A lot of people recently participated in the Live Below the Line challenge: $1.50 (or less) spent daily for food, for five days. This figure somewhat reflects what the average world citizen lives on, and was part of a fundraising event sponsored by a number of different organizations, including Opportunity International and the World Poverty Project.
Contrast this with the Food Stamp Challenge, which resurfaces every now and then as people struggle to understand how welfare recipients make use of their allotted funds — $6-7 daily for one person, $12 for two and so on. (Yup, four or more times more than the world challenge amount.)
I participated in the Live Below the Line challenge, and found it interesting, albeit a bit boring. The Brick joined me, giving us $15 to work with. What did I get for that 5 days?
- 2 pounds rice
- 1 1/2 pounds beans
- 1 red pepper, 1 onion
- 1 pound carrots
- 1 stick margarine
- 1 dozen eggs
- 1 pkg. (18) corn tortillas
- 1 pound grated mozzarella cheese
- 1/2 pound coffee
- 1 gallon milk
A few lessons emerged right away:
- If we wanted our coffee – a sticking point, according to the Brick – we were going to have to sacrifice. That $3.50 could have bought some meat. A chicken could have been roasted, for example, with leftovers going into soup and casseroles. More veggies – a few snacks – or some desserts.
- I had to save as much as possible on every single item. The milk was on sale; so was the red pepper. And I found the cheese at a stunning $2/lb, thanks to a grocery salvage store.
- Hooray for rice and beans! It’s filling, the ingredients complement each other nutritionally, and they stuff a fine burrito. No wonder many countries feature this combination as a national dish.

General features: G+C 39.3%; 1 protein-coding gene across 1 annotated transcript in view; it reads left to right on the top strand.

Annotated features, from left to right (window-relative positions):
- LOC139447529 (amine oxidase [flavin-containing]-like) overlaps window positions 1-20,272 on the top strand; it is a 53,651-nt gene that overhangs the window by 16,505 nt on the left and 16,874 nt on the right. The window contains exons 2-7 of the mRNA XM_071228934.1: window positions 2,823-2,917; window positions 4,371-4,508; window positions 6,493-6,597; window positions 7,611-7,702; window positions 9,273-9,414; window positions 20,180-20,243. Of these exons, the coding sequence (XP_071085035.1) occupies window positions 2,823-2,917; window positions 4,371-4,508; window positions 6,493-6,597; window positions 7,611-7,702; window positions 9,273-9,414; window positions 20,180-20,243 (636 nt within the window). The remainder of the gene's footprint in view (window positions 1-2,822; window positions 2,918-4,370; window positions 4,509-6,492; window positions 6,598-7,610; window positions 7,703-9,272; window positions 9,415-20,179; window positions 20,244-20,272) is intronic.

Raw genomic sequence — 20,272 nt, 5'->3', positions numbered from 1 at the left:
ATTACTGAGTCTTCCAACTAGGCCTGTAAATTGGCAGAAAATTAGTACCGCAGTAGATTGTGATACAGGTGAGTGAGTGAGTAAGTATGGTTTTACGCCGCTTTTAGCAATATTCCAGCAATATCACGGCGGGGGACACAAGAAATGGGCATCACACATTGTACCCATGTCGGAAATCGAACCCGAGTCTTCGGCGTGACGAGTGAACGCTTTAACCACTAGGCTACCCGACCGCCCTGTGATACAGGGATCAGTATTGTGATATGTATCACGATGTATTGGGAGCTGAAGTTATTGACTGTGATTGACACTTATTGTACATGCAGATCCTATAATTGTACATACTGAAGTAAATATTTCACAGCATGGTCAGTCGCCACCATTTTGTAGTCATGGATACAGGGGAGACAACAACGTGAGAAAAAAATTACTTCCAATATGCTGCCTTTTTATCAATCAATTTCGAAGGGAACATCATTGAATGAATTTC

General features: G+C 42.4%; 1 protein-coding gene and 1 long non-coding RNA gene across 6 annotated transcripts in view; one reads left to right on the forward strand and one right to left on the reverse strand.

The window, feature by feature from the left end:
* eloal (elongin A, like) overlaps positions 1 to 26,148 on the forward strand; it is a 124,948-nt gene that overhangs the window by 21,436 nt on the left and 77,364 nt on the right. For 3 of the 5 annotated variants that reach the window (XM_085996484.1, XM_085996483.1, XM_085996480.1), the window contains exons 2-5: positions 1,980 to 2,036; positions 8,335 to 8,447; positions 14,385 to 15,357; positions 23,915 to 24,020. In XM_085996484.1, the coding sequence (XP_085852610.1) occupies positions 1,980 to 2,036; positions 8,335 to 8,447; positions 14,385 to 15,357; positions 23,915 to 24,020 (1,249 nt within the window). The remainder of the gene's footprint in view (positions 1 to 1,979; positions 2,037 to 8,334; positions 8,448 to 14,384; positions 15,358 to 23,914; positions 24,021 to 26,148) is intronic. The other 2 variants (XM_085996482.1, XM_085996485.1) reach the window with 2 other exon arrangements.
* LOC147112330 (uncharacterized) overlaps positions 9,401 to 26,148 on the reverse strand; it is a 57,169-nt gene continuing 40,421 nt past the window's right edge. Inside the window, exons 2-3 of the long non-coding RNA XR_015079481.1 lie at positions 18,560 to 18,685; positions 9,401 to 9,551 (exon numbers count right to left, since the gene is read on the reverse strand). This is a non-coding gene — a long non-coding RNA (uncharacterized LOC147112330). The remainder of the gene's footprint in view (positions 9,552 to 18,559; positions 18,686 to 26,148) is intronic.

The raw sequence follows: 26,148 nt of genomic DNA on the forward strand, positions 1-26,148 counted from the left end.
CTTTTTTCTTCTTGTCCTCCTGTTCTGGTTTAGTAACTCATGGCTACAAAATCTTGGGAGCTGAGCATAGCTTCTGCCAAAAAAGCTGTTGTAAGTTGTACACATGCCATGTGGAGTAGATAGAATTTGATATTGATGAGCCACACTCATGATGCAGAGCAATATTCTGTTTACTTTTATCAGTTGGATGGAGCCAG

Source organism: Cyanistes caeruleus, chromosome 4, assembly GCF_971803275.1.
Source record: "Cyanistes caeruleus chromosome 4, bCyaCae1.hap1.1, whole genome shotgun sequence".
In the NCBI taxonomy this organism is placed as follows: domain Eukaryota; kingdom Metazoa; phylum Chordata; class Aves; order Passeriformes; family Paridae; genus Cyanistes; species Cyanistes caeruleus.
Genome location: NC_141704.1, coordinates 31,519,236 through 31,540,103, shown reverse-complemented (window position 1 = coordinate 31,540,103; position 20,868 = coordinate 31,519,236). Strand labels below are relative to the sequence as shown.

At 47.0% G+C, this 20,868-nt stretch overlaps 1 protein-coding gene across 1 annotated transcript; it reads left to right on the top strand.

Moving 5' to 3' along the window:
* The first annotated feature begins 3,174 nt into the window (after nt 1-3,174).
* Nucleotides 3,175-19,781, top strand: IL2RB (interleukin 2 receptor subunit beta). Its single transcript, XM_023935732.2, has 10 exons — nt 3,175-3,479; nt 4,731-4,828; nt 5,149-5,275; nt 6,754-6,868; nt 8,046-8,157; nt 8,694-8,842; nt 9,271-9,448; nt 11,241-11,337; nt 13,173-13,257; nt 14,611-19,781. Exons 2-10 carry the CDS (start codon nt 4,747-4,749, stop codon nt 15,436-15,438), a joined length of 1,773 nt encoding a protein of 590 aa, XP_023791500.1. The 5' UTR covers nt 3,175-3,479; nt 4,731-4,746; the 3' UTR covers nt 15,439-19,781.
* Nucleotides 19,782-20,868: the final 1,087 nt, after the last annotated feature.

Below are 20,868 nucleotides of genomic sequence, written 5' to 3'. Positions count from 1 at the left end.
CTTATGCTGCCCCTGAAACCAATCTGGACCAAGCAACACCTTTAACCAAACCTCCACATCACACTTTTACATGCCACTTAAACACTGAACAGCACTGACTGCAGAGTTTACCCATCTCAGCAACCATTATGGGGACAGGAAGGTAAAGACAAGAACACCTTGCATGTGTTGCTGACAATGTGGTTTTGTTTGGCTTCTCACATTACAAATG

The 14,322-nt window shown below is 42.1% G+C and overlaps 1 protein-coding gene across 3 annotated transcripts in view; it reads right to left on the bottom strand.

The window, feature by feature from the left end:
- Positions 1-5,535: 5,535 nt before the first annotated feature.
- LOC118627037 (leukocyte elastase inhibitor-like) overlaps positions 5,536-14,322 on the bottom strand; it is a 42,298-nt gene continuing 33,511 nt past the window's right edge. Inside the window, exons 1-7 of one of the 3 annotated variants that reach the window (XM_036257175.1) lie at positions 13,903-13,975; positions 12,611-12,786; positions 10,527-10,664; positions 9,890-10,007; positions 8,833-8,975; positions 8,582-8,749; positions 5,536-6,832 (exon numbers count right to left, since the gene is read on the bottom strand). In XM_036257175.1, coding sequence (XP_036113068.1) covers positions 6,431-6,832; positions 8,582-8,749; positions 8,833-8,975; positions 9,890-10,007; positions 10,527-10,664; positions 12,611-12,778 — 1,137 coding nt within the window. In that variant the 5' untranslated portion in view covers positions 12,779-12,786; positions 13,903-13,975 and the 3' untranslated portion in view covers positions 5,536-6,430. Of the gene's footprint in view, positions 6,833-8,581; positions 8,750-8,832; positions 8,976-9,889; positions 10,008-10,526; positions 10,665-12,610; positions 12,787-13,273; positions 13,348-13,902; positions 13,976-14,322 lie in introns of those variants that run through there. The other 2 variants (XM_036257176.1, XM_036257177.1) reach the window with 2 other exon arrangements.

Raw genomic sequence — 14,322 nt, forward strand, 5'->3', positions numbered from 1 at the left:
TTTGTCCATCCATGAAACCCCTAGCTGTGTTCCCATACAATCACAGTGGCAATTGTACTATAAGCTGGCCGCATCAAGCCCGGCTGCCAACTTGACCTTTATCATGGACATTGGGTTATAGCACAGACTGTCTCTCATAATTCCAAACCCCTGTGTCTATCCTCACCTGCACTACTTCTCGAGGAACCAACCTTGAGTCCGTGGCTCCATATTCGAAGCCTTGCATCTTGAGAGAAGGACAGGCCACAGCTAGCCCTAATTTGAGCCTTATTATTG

- Sauces, spices and oils/fats help vary things up. This money didn’t provide much for any of those…but with planning, it could.
- We used foods we ate normally — just less of them. We had to, to keep in the limits. (Frankly, we could both stand to lose a little weight – and did.)
What was on the menu? Here’s the boring part — we ate much the same foods every day. A fried egg and two cheese-topped tortillas for breakfast. A bowl of beans, sprinkled with cheese, with a handful of carrots for lunch. Supper’s menu featured either a beans-and-chopped-veggies burrito, or fried rice with the same veggies, plus an egg stirred in. A blessed cup of coffee started things off each day, and a glass of milk now and then (whole milk, thinned down with 3 or 4 cups of water to make it ‘skim’) helped fill the stomach.
Plenty of people, including a food bank director, have tried the Food Stamp Challenge, and moaned about how limiting it was. Often, though, their struggles focus on the foods they want to eat, versus what they could afford to buy. In other words: plenty of food, but not all the luxuries we as Americans have become accustomed to.
Try the challenge yourself. See if you can live on $2 or less a day for food, for 2, 3 or 5 days. (Some people do this once a week, as a matter of form.) Then take the extra money you would have spent, and donate it to a worthy cause: Compassion International, The Mennonite Central Committee, or any of those organizations who specialize in feeding the hungry overseas. Your budget will be the same, but you’ll have helped someone in a very concrete way.
And that’s good food for thought.